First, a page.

Home » Stang Specs » 2007 Ford Shelby GT500
  • First supercharged Shelby Mustang was the 1966 Shelby GT350
  • Ford Thunderbird offered a supercharger beginning in 1957
  • Ford SVT’s first supercharged engine was the 360-hp 1999 SVT F-150 Lightning
  • Lightning was followed by the 390-hp 2003 SVT Mustang Cobra
Carroll Shelby has always been a fierce competitor, both on the track and in business. He does not like to lose.

"About the only thing I like less than losing is losing and not learning from it," says the racing great.

That philosophy sums up how Shelby, superchargers and Mustangs came together in the first place.

The story begins in 1965 when a supercharger manufacturer tried to interest Shelby in putting its product on his then-new GT350 Mustang. At the time, Shelby’s plate was full with building, selling and racing cars. He declined.

Then the manufacturer’s rep showed up at Shelby’s shop in the shadow of the Los Angeles airport with a supercharged GT350. Shelby agreed to a race on the vast expanses of empty concrete that surrounded the airport. He jumped behind the wheel of a 289 Cobra roadster – a vehicle much lighter than the 289 GT350 – and soundly lost.

"Well, I figured if that rep was going to teach me a lesson I might as well profit from it," he says. "So for the 1966 model we made a supercharger a factory option on the GT350 as well as an aftermarket accessory."

A supercharger remained in the Shelby catalog right through the end of production of the original Shelby Mustangs. It was offered on GT350 models. In 1966 and 1967 these were powered by the 289 cubic-inch V-8. In 1968, displacement was boosted to 302 cubic inches. Beginning in 1969, the GT350 sported Ford’s then-new 351 cubic-inch V-8.

Using a Blower to Call Down the Thunder
However, these were not the first – nor, obviously, the last – production Ford passenger vehicles to be supercharged.

Thunderbird and supercharger have long been synonymous. The relationship began in 1957 when a supercharged version of the "Y-block" 312 cubic-inch V-8 was offered as a more powerful alternative to the two non-blown engine choices. Output of the standard Thunderbird four-barrel 312 was rated at 245 gross horsepower. A dual four-barrel version generated 270 gross horsepower. However, the supercharged engine topped them both with a gross rating of 300 horsepower.

Thunderbirds and superchargers would not meet again until the 1989 model year when the Thunderbird Super Coupe was introduced. This time around, the engine was a V-6 displacing 3.8 liters. From 1989 through 1993, the Super Coupe carried a net rating of 210 horsepower and 315 lbs.-ft. of torque. This was upgraded to 230 horsepower and 330 lbs.-ft. for the 1994 and 1995 model years.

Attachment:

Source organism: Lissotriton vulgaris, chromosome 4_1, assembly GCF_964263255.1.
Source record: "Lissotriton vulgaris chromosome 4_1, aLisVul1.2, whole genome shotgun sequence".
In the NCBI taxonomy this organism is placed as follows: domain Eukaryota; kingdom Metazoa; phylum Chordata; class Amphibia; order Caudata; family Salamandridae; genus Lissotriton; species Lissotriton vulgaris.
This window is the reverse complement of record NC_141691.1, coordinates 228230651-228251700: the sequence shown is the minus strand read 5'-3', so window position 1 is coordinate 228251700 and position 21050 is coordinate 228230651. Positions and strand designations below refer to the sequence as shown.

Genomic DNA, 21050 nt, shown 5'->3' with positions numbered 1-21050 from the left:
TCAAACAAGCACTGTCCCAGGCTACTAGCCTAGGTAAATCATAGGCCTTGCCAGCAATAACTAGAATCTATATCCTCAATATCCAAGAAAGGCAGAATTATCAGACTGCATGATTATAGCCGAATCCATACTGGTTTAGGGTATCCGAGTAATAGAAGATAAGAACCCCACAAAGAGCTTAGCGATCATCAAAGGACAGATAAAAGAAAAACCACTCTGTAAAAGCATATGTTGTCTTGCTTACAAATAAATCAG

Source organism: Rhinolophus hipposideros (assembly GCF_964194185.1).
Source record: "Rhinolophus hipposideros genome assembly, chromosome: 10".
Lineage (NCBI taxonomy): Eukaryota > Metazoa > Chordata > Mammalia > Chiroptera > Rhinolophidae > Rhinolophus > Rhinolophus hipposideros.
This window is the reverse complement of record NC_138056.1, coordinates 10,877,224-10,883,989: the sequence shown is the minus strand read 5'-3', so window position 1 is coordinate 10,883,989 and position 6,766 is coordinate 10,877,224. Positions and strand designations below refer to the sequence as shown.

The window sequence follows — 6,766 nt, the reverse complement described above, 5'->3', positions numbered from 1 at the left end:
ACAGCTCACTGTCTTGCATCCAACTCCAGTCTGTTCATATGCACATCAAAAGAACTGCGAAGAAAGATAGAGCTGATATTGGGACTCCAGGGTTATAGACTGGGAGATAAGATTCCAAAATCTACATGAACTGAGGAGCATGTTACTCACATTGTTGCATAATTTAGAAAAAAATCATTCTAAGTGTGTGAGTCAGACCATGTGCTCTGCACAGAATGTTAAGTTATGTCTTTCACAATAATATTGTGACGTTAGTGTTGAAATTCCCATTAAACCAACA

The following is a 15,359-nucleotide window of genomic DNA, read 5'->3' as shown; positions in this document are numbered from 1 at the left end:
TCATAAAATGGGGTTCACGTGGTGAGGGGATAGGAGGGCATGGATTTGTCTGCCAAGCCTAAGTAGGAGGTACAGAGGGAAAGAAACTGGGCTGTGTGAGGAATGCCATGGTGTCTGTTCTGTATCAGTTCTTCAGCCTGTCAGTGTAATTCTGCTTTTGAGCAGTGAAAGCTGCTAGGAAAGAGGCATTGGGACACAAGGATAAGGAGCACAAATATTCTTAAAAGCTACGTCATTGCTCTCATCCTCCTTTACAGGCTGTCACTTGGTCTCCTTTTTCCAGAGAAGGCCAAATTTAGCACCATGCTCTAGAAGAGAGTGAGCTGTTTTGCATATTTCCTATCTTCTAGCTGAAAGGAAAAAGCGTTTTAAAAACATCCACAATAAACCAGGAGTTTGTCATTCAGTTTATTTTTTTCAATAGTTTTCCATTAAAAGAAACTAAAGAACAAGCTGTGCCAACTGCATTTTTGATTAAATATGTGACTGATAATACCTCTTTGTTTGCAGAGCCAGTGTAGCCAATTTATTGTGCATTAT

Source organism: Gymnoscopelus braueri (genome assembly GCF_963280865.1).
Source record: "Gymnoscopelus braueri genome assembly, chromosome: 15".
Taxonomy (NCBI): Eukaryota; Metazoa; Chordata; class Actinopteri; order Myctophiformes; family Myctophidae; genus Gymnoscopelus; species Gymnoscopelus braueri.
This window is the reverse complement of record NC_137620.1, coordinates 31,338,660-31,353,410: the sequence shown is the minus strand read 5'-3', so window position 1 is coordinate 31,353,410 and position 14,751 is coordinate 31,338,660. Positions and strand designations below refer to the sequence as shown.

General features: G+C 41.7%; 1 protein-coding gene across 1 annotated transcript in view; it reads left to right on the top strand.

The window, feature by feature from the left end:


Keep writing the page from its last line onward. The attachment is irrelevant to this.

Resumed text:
SVT Finds Special Uses for Superchargers
Superchargers have also played an important role in the history of the Ford Special Vehicle Team.

SVT’s first production vehicle to use a supercharger was the F-150 Lightning. An all-new F-Series platform gave SVT engineers a "clean-sheet" opportunity for the 1999 model year. SVT started with the smallest, lightest F-150 chassis for optimum acceleration and handling – the sporty short wheelbase, Regular Cab FlareSide configuration. Engineers lowered the truck two inches in the rear and half an inch in the front, added big brakes and a sport-tuned suspension as well as unique front and rear styling treatments.

However, the big news was a special SVT-developed supercharged 5.4-liter Triton™ V-8. Output was an arresting 440 lbs.-ft. and a mighty 360 horsepower – 40 more horsepower than even SVT’s flagship 1999 Mustang Cobra generated. Needless to say, the 1999 SVT F-150 Lightning set new standards for full-size sport trucks. For 2001, SVT bumped up the Lightning’s output to 380 horsepower and 450 lbs.-ft.

Meanwhile, engineers were learning the lessons that eventually would pay off in the form of the 2007 Shelby GT 500.

Introduced as a 2003 model, the SVT Cobra took Mustang horsepower to as-yet unseen heights with a new, Eaton supercharged DOHC 4.6-liter "Terminator" V-8. Rated at 390 horsepower and 390 lbs.-ft. of torque, it was among the most powerful Mustangs ever to leave the production line up to that time. It also featured a 6-speed manual transmission, redesigned front and rear fascias and a new "heat-extraction" hood.

A blueprint for the future had been drawn.


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